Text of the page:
[Linux-aus] Re: Software patents: Munich has put Linux project on hold!
aj at azure.humbug.org.au
Sat Aug 21 23:09:02 UTC 2004
On Fri, Aug 20, 2004 at 12:43:02PM +1000, Con Zymaris wrote:
> Something to consider. A patent which is instantiated and used to create a
> specific product, for example, the RSA patent, should carry a lot more
> 'novelty' weight than a patent for a process which can form just a
> miniscule portion of an application, which is probably the majority of
> existing software patents.
I'm not sure that makes sense per se -- RSA is only a fairly small
part of an application like ssh or mysql, eg. Whether something's
"miniscule" depends on how big the application ends up being, which
isn't particularly useful when you're deciding whether the "something"
can be patented without knowing what the ultimate application could be.
> As an analogy: you may patent a dazzling and novel new mousetrap, which is
> fine, but not a screw used in that moustrap, as well as many other places
> and has potentially seen use already (prior art.)
Sure, that makes sense to me; but it's not necessarily plausible. One of
the specific features of the FTA is a guarantee that the use of existing
drugs for new purposes is a patentable innovation -- same screw, different
mousetrap versus same drug, different pill, so to speak. That's probably
pretty important in pharmaceuticals, at least if the testing that goes
into ensuring a drug is suitable for other uses is as expensive and
difficult as I'd imagine it to be. But if it's appropriate for drugs,
it makes it very hard to make the case that it's not appropriate for
> My take is that unless the software patent process can be made 'near
> perfect', throw the whole lot out.
If either of us were appointed Despotic Overlord of Australia for a day,
maybe either of those would be plausible, but as is that doesn't seem
like it furthers the debate.
There's a real problem advocating on this issue: it's obvious to anyone
writing software that patents aren't really any use, but it's equally
obvious to everyone who doesn't do software that ideas about solving
problems in software should have the same protection as ideas about how
to solve problems with sticks and stones.
Changing software patents significantly is a pretty large disruption
by now -- it means IBM and Microsoft not to mention thousands of other
companies suddenly have different business tactics, revenues and expenses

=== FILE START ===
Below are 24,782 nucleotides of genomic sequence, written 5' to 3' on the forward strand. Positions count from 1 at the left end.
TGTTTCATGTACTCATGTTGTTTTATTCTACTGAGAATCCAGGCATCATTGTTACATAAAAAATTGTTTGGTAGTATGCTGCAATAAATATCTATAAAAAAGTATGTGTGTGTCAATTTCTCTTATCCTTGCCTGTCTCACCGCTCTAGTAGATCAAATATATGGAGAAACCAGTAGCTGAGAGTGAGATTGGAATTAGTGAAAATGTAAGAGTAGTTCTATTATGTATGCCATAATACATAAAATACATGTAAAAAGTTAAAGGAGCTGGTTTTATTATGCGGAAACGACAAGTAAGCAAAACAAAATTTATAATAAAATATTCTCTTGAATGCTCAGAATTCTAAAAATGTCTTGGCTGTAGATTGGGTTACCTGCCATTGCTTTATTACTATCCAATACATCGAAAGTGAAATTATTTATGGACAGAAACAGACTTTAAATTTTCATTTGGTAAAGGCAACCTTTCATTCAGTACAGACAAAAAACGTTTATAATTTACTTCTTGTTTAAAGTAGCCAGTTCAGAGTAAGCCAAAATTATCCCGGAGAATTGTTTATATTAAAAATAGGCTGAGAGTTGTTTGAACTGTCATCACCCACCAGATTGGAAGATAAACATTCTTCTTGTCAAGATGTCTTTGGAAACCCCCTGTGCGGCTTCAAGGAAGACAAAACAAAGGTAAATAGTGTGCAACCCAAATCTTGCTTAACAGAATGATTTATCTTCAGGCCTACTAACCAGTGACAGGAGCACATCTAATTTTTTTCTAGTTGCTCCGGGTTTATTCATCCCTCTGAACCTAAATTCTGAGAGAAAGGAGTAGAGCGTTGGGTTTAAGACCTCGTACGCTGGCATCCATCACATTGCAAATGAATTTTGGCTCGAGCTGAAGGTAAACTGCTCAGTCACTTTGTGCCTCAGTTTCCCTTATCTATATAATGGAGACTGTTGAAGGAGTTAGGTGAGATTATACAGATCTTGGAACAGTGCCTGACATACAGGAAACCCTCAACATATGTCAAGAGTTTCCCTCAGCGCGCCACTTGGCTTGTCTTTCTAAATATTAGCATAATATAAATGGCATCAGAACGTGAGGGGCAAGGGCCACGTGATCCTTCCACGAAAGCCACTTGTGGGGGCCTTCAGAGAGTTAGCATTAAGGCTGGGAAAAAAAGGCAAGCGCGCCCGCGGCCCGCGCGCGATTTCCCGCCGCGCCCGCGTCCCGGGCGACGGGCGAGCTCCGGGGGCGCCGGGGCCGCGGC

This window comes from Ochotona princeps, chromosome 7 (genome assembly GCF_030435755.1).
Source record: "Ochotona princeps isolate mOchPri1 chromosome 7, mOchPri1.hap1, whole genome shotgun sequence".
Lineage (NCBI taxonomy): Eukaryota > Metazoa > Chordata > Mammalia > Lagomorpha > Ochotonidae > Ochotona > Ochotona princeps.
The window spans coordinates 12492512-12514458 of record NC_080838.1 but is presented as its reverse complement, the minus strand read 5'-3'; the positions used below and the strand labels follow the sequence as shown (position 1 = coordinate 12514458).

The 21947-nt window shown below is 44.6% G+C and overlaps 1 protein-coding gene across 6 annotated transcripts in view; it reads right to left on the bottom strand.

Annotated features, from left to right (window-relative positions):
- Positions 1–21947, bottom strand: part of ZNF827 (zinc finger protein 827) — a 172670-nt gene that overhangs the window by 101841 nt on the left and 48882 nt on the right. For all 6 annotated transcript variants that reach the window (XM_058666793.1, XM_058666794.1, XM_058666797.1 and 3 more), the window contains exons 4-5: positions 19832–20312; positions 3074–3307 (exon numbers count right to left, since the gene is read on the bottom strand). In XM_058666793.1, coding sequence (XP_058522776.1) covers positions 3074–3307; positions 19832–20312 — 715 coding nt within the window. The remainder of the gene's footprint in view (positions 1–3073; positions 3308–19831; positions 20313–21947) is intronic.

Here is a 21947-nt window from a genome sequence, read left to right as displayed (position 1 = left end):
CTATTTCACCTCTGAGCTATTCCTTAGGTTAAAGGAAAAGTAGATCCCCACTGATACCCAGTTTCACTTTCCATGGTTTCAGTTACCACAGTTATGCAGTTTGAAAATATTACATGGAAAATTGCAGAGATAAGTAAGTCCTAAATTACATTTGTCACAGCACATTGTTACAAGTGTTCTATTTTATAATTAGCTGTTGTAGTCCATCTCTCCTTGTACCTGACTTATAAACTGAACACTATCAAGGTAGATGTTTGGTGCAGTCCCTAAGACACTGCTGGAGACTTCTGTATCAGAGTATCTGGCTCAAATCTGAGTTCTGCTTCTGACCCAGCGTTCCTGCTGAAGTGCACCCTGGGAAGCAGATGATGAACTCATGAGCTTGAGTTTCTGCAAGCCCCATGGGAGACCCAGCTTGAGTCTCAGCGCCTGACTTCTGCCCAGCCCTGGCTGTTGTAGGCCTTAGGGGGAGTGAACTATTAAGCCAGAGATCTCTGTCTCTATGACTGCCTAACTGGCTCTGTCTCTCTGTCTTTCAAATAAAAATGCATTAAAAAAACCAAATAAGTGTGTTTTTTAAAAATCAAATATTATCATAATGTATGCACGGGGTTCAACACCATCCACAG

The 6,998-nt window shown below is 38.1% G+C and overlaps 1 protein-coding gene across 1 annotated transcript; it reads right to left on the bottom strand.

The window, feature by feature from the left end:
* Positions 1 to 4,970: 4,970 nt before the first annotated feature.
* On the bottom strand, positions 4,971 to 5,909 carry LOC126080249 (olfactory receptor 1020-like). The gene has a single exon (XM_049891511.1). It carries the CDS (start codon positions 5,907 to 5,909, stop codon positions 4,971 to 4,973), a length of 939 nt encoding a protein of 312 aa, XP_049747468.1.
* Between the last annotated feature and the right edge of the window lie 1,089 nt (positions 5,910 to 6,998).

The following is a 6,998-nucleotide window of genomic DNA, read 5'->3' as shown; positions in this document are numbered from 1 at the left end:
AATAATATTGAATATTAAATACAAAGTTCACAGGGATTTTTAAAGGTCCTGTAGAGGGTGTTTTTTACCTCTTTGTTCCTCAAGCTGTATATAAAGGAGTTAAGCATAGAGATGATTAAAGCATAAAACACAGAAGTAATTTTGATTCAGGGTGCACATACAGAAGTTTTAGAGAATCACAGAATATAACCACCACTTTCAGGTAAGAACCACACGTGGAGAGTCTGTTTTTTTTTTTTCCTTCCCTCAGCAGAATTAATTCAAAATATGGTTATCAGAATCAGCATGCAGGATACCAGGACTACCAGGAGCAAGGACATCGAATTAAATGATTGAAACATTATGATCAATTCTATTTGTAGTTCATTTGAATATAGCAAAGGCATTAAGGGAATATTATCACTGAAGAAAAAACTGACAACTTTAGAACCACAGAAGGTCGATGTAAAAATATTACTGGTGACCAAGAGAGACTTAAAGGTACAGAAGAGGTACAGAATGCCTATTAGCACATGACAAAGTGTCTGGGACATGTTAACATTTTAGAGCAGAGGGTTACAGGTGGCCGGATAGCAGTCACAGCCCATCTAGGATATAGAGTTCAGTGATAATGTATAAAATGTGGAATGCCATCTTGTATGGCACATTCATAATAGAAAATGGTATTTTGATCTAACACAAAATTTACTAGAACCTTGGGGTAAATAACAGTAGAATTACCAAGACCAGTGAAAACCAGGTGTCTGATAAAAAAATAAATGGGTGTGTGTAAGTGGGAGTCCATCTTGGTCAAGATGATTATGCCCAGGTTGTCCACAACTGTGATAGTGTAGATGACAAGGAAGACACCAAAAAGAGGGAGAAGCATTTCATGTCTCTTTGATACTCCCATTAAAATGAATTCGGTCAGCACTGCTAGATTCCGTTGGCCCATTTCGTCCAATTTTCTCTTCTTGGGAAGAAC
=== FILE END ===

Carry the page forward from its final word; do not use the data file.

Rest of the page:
to worry about, not to mention lots of broken or unnecessary or suddenly
one-sided contracts to worry about -- so we need help from people who
know economics and laws to do it well, and the support of people who know
politics to do it at all; but the only way we've got of convincing anyone
that software shouldn't be patentable is having them write software for
long enough to understand the issues directly. And at least in the near
future, that simply doesn't scale well enough.
Sony v Stevens has been granted leave to be heard by the High Court;
they'll be looking into the issues of whether modchips for Playstations
are a circumvention device (ie, are primarily for circumventing the copy
protection measures on PS2 games, or their use for backup and other
purposes is significant), and possibly whether copies of software in
RAM are "in material form" and thus whether the author's copyright thus
implies an access right for works that need a computer to be accessed
(this latter issue of Sony's might be academic -- the relevant copyright
issues for the Stevens case are the `material form' provisions which
are changed in the FTA in a way that almost certainly covers this use
when previously it probably didn't; but a new exception has been added
('incidental copies') that almost certainly makes use of non-pirated works
non-infringing no matter what the copyright holder desires)
A couple of weeks ago Stevens didn't have any legal representation;
there was, aiui, a hearing before the High Court on Friday to see how
this could be remedied for the benefit of Stevens and the Court, but
transcripts aren't available (yet?). LA/OSIA/ACS/whoever might like to
see what they can contribute wrt this.
Basically the High Court will be considering whether the first part of
recommendation 17 of the Digital Agenda Review report will be carried out:
``That the definition of TPM in section 10 of the Act be amended so as to
accord with the interpretation favoured by Sackville J in Stevens,
at first instance.''
(In English: Justice Sackville said that PS2 access codes weren't
a TPM because it was about region coding as much as copy control,
and thus that modchips that circumvent such things aren't prohibited
circumvention devices. This was overruled on appeal to the Federal
Court. The Digital Agenda review, after hearing evidence from media
companies, the BSAA, consumer advocated and so forth recommended that the
original interpretation made the most sense as policy -- whether or not
it was the right interpretation of the law as it stands. The High Court
will be reconsidering the interpretation of the law as it stands. The
changes to the law required by the FTA wrt this area are yet to be made;
and will probably be made after the High Court's ruled on this case)
This is probably important.
Anthony Towns <aj at humbug.org.au> <http://azure.humbug.org.au/~aj/>
Don't assume I speak for anyone but myself. GPG signed mail preferred.
``Like the ski resort of girls looking for husbands and husbands looking
for girls, the situation is not as symmetrical as it might seem.''
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